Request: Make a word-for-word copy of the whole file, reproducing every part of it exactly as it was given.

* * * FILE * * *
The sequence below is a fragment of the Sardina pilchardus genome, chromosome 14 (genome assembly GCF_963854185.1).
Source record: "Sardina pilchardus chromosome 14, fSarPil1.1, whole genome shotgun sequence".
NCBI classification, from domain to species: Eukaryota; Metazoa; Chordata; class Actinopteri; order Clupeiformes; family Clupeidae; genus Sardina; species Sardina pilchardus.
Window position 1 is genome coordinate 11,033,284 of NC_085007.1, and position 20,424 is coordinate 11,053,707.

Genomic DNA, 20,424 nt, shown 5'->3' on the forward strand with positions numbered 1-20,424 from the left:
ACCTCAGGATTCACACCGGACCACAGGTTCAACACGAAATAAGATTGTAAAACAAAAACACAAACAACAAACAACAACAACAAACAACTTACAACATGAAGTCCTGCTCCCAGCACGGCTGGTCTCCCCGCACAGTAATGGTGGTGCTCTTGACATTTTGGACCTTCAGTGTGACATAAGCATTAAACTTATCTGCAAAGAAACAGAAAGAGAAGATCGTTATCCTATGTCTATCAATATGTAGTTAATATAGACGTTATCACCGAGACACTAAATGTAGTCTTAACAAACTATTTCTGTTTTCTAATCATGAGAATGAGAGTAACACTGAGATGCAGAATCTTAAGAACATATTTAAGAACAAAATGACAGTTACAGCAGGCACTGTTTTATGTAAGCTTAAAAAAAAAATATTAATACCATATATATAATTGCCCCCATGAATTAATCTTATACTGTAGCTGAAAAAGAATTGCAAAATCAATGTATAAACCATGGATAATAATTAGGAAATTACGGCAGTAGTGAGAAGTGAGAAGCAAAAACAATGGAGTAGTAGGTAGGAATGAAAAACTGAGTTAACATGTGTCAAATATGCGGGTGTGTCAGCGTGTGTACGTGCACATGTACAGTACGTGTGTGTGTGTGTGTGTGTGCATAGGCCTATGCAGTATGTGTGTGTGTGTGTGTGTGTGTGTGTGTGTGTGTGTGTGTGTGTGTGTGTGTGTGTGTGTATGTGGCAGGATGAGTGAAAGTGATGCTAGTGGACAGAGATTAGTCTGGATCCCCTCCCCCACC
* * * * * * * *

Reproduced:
The sequence below is a fragment of the Sardina pilchardus genome, chromosome 14 (genome assembly GCF_963854185.1).
Source record: "Sardina pilchardus chromosome 14, fSarPil1.1, whole genome shotgun sequence".
NCBI classification, from domain to species: Eukaryota; Metazoa; Chordata; class Actinopteri; order Clupeiformes; family Clupeidae; genus Sardina; species Sardina pilchardus.
Window position 1 is genome coordinate 11,033,284 of NC_085007.1, and position 20,424 is coordinate 11,053,707.

Genomic DNA, 20,424 nt, shown 5'->3' on the forward strand with positions numbered 1-20,424 from the left:
ACCTCAGGATTCACACCGGACCACAGGTTCAACACGAAATAAGATTGTAAAACAAAAACACAAACAACAAACAACAACAACAAACAACTTACAACATGAAGTCCTGCTCCCAGCACGGCTGGTCTCCCCGCACAGTAATGGTGGTGCTCTTGACATTTTGGACCTTCAGTGTGACATAAGCATTAAACTTATCTGCAAAGAAACAGAAAGAGAAGATCGTTATCCTATGTCTATCAATATGTAGTTAATATAGACGTTATCACCGAGACACTAAATGTAGTCTTAACAAACTATTTCTGTTTTCTAATCATGAGAATGAGAGTAACACTGAGATGCAGAATCTTAAGAACATATTTAAGAACAAAATGACAGTTACAGCAGGCACTGTTTTATGTAAGCTTAAAAAAAAAATATTAATACCATATATATAATTGCCCCCATGAATTAATCTTATACTGTAGCTGAAAAAGAATTGCAAAATCAATGTATAAACCATGGATAATAATTAGGAAATTACGGCAGTAGTGAGAAGTGAGAAGCAAAAACAATGGAGTAGTAGGTAGGAATGAAAAACTGAGTTAACATGTGTCAAATATGCGGGTGTGTCAGCGTGTGTACGTGCACATGTACAGTACGTGTGTGTGTGTGTGTGTGTGCATAGGCCTATGCAGTATGTGTGTGTGTGTGTGTGTGTGTGTGTGTGTGTGTGTGTGTGTGTGTGTGTGTGTGTGTGTATGTGGCAGGATGAGTGAAAGTGATGCTAGTGGACAGAGATTAGTCTGGATCCCCTCCCCCACC